I’m sitting on the deck of our family camp. There is no cellphone service here, and for the first time, we have wireless. I’m not sure whether that’s a good thing or a bad thing. But the service is so slow that it doesn’t really matter either way.
It’s our annual vacation to New Hampshire, and it always prompts reflection on the role of technology in our lives.
We are inundated by technology. It is so infused into our culture, our daily routines, and our national consciousness that, without it, we are lost. I rely so heavily on Google Maps that I’ve forgotten how to read a paper map.
As I sit here, the pond is so still that the ripples don’t even seem as if they are moving. It is dead quiet except for the water from last night’s rain dropping off the leaves onto the canoes and kayaks below. Occasionally, the silence is broken by the sound of a screen door at the neighbor’s cabin or, if we’re lucky, the call of a loon.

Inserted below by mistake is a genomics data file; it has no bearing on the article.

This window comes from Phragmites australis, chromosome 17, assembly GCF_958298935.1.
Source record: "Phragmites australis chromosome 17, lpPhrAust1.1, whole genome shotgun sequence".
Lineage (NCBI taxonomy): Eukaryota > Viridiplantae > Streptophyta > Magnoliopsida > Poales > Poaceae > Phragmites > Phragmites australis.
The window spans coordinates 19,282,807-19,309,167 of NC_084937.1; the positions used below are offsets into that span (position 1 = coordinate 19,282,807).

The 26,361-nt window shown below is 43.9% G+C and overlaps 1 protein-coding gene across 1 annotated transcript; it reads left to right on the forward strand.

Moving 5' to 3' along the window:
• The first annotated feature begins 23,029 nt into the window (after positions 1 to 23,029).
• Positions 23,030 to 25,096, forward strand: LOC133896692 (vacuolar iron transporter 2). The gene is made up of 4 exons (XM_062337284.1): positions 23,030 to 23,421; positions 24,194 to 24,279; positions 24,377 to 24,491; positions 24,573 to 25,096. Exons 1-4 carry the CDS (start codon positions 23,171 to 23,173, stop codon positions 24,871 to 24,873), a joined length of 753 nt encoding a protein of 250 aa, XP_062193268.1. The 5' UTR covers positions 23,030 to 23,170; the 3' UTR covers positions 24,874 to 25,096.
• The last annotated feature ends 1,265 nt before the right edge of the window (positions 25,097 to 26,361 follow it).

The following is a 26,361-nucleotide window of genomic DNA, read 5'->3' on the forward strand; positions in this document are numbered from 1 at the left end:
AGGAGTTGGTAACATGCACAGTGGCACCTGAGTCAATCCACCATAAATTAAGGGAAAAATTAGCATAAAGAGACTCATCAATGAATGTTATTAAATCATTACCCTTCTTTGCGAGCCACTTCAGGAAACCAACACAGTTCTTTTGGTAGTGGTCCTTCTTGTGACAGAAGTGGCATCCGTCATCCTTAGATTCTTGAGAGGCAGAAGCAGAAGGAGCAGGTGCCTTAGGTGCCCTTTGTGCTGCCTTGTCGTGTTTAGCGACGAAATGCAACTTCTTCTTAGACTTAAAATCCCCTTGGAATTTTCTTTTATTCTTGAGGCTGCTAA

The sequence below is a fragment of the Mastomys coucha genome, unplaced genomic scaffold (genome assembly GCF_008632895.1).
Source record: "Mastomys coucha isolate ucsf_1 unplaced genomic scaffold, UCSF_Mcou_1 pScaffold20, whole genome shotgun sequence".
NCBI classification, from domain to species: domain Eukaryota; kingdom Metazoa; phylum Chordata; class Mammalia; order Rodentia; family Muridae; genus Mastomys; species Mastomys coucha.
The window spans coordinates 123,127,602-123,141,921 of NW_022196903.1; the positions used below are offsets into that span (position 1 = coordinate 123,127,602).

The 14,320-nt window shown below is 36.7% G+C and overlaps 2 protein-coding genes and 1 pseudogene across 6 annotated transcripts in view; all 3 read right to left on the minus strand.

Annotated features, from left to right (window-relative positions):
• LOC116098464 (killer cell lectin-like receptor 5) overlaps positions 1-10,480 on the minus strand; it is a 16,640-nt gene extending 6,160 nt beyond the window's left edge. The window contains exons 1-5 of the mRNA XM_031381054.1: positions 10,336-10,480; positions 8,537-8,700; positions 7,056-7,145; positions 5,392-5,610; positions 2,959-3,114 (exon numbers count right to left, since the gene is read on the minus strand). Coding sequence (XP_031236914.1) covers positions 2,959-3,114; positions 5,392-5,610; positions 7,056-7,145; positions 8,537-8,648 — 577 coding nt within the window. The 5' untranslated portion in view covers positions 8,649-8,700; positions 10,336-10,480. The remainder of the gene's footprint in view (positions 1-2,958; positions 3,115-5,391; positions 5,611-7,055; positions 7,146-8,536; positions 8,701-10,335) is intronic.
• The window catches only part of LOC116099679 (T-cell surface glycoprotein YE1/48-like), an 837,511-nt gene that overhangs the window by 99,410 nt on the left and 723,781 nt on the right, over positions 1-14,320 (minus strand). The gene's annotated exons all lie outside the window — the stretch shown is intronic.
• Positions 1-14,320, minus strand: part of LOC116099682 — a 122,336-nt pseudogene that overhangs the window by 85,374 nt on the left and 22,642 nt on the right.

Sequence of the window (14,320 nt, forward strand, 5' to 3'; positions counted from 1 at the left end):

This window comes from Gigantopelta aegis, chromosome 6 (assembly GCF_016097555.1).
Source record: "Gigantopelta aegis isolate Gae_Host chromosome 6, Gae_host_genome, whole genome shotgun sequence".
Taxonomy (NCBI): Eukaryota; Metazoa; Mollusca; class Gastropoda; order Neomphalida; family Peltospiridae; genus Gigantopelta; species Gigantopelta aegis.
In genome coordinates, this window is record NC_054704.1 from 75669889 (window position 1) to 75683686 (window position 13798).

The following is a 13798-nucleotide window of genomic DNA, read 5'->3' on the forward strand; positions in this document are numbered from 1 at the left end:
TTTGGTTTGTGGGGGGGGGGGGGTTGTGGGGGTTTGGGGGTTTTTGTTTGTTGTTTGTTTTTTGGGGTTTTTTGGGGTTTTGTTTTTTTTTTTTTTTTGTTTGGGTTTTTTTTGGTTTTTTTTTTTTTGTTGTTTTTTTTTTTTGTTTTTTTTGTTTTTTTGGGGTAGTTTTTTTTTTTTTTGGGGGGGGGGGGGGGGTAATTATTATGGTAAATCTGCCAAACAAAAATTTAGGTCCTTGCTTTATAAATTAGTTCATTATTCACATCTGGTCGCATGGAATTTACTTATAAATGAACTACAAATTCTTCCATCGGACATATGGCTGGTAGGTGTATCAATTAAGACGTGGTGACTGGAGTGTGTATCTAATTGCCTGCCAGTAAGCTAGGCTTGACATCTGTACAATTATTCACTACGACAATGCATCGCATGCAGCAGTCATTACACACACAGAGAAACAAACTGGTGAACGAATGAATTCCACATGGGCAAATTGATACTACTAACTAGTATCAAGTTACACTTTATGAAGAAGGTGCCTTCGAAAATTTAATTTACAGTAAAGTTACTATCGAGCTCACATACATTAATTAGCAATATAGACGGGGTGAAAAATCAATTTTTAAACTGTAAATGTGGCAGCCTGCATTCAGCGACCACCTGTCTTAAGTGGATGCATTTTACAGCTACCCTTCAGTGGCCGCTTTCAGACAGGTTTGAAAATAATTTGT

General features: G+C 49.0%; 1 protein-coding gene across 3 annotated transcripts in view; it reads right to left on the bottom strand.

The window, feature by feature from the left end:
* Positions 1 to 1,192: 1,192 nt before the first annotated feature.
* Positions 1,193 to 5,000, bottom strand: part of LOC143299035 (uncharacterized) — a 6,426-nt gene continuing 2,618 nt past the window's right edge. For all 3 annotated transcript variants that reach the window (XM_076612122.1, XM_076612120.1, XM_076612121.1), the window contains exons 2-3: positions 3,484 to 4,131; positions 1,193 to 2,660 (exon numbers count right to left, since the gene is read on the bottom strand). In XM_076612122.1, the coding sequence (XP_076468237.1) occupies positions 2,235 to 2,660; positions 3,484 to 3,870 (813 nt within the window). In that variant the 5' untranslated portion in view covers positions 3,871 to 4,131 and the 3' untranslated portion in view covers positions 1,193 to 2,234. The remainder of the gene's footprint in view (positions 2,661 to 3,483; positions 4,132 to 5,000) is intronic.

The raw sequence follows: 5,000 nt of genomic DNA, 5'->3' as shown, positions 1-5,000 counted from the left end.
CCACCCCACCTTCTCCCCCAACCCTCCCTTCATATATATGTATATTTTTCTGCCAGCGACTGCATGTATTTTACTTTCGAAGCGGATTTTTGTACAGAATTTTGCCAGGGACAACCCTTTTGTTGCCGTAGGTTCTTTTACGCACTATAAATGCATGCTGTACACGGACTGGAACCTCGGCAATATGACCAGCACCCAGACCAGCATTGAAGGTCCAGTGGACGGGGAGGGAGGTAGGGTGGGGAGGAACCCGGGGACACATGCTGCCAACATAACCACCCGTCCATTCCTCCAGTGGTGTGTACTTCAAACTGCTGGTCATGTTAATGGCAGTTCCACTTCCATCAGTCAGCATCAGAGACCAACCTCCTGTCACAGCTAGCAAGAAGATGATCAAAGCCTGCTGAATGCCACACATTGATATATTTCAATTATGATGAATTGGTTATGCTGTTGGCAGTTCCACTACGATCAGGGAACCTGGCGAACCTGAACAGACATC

It is from this perspective, I think, that we need to consider technology — as a beneficial add-on to our lives, not the engine that drives them. We don’t need technology. We choose it.
From a marketing and service provider perspective, this means remembering that every element of every campaign that leaves your shop is responded to by choice. No one has to open that mailer, click on that email, or participate in that social media campaign. Each time, it’s the recipient’s choice to do so, and that should never be taken for granted. Real, genuine benefit should drive the decisions behind the content, the timing, and the channel integration of those campaigns. Because rightfully, the recipient could be doing something else.
That said, I’m going to back to listening to the drops of the water on the canoes.